Recommendation: The Secretary of Defense should direct the Under Secretary of Defense (Comptroller), in coordination with the military service secretaries (as appropriate), to revise the Marine Corps and Air Force procedures to include specific steps required to validate data in the OCO report including reconciliations and retain documentation of the activities performed and related results.

    Agency: Department of Defense
    Status: Open

    Comments: In commenting on the draft report, DOD concurred with the recommendation and cited actions in process to revise its Financial Management Regulation (FMR). In 2016, the Office of the Under Secretary of Defense (Comptroller) (OUSD(C)) stated that the Components provided comments and edits to the draft Chapter 23. The comments were more detailed than projected and require extensive research to verify. However, it is not clear whether this action will provide sufficient Marine Corps and Air Force-specific procedural requirements. As of August 2017, we have not been able to obtain supporting documentation to assess whether the recommendation was implemented.
    Recommendation: The Secretary of Defense should direct the Under Secretary of Defense (Comptroller), in coordination with the military service secretaries (as appropriate), to establish Navy procedures to include specific steps required to validate data in the OCO report including variance analysis and reconciliations, and retain documentation of the activities performed and related results.

    Agency: Department of Defense
    Status: Open

    Comments: In commenting on the draft report, DOD concurred with the recommendation and cited actions in process to revise its Financial Management Regulation (FMR). In 2016, the Office of the Under Secretary of Defense (Comptroller) (OUSD(C)) stated that the Components provided comments and edits to the draft Chapter 23. The comments were more detailed than projected and require extensive research to verify. However, it is not clear whether this action will provide sufficient Navy-specific procedural requirements. As of August 2017, we have not been able to obtain supporting documentation to assess whether the recommendation was implemented.
    Recommendation: The Secretary of Defense should direct the Under Secretary of Defense (Comptroller), in coordination with the military service secretaries (as appropriate), to revise DOD requirements in FMR 7000.14-R, Volume 12, Chapter 23, Contingency Operations, to provide clear, detailed guidance on (1) conducting reconciliations and other validations and (2) documenting military service-level reviews and DOD Comptroller-level reviews.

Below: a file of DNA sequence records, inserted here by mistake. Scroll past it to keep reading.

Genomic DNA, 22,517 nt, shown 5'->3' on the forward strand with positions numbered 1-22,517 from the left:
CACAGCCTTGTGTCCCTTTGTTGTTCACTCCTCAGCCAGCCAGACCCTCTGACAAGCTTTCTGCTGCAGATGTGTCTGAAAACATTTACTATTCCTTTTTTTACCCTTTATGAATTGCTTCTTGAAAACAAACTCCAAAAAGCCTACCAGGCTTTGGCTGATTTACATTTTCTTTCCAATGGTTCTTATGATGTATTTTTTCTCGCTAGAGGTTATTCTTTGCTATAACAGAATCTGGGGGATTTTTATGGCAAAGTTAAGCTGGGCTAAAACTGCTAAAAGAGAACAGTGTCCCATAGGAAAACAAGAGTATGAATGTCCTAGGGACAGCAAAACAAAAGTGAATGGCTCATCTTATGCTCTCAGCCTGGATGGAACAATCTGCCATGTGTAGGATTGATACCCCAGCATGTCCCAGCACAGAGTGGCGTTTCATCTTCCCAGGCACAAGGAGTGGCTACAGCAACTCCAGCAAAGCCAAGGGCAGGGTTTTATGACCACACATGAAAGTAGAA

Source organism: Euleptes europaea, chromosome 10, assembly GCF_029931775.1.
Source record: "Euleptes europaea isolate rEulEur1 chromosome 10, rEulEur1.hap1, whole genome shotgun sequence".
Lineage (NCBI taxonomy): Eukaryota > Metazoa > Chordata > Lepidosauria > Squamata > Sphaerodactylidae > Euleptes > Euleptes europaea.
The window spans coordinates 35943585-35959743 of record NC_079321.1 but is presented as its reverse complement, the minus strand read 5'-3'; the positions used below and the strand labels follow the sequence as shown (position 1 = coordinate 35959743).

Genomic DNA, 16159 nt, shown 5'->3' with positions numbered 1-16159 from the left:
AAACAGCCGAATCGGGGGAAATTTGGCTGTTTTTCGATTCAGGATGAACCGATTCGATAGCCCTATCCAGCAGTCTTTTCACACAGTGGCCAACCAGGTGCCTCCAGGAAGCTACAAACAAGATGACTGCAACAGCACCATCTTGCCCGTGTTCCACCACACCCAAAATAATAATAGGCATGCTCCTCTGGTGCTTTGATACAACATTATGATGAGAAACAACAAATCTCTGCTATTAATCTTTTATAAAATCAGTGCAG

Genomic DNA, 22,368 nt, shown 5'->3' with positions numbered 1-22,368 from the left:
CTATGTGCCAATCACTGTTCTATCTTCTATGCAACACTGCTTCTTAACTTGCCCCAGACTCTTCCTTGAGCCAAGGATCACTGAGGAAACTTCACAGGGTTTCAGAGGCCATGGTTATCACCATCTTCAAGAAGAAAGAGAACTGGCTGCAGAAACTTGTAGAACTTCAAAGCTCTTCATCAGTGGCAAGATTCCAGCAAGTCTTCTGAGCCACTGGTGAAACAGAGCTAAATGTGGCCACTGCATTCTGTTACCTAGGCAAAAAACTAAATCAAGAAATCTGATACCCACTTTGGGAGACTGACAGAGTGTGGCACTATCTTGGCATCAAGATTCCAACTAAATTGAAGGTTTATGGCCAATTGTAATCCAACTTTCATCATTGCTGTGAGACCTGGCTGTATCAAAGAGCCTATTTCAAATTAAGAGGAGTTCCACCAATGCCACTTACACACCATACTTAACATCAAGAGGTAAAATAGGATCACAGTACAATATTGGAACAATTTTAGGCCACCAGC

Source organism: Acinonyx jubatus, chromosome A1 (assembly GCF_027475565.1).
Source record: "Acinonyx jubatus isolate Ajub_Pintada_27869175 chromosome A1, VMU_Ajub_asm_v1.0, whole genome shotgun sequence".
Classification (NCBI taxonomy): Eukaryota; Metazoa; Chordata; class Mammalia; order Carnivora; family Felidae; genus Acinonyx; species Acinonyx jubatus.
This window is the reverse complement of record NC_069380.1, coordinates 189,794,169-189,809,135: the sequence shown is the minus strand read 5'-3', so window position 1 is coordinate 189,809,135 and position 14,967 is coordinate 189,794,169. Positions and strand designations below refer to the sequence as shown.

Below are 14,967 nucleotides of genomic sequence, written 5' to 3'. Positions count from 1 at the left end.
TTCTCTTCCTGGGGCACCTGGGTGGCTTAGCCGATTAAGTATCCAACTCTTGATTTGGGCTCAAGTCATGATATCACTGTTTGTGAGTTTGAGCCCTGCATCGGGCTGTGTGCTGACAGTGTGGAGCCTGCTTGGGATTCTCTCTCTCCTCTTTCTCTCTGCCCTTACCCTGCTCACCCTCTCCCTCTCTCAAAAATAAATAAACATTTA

Agency: Department of Defense
    Status: Open

    Comments: In commenting on the draft report, DOD concurred with the recommendation and cited actions in process to revise its Financial Management Regulation (FMR). In 2016, the Office of the Under Secretary of Defense (Comptroller) (OUSD(C)) stated that the Components provided comments and edits to the draft Chapter 23. The comments were more detailed than projected and require extensive research to verify. As of August 2017, we have not been able to obtain supporting documentation to assess whether the recommendation was implemented.
    Director: Dicken, John E
    Phone: (202)512-7043

    2 open recommendations
    Recommendation: To address state agency practices and external pressure that may compromise survey accuracy, the Administrator of CMS should reestablish expectations through guidance to state survey agencies that noncitation practices--official or unofficial--are inappropriate, and systematically monitor trends in states' citations.

    Agency: Department of Health and Human Services: Centers for Medicare and Medicaid Services
    Status: Open

    Comments: September 2017: HHS reported CMS is working to address this recommendation. We will update the status of this recommendation when we receive further information. September 2016: CMS has not yet provided additional information. GAO will update the recommendation, as appropriate, when information is received. July 2015: CMS indicated it will provide GAO with updated actions in early 2016. May 2014: Though the best method to address external pressures on State Agencies was not identified, CMS is continuing to address the consistency, effectiveness, and integrity of the survey process through the following activities: reviewing citation patterns for the nursing home surveys; systematically identifying and testing opportunities to make the survey process more efficient and effective; and holding monthly CO and RO calls to address consistencies in the survey and enforcement process. CMS Regional Offices also routinely hold conference calls (e.g., monthly) with the State Survey Agencies in their region to address survey, enforcement and certification issues and conduct the federal validation survey of the state's findings. CMS is looking to review specific regulatory deficiencies for trends and areas where additional guidance is needed. Anticipated completion date of October 31, 2014. June 2013: Though the best method to address external pressures on State Agencies was not identified. CMS is continuing to address the consistency, effectiveness, and integrity of the survey process through the following activities: reviewing citation patterns for the nursing home surveys; systematically identifying and testing opportunities to make the survey process more efficient and effective; and holding monthly CO and RO calls to address consistencies in the survey and enforcement process. CMS Regional Offices also routinely hold conference calls (e.g., monthly) with the State Survey Agencies in their region to address survey, enforcement and certification issues and conduct the federal validation survey of the state's findings. September 2010: CMS held a State/Federal meeting in April 2010. The discussion with the State/Federal meeting did not shed light on best method to address possible external pressures on State Agencies. Some expressed that poor documentation/inadequate investigation may cause deficiencies to be dropped and not necessarily external pressure. They will continue to work on developing next steps.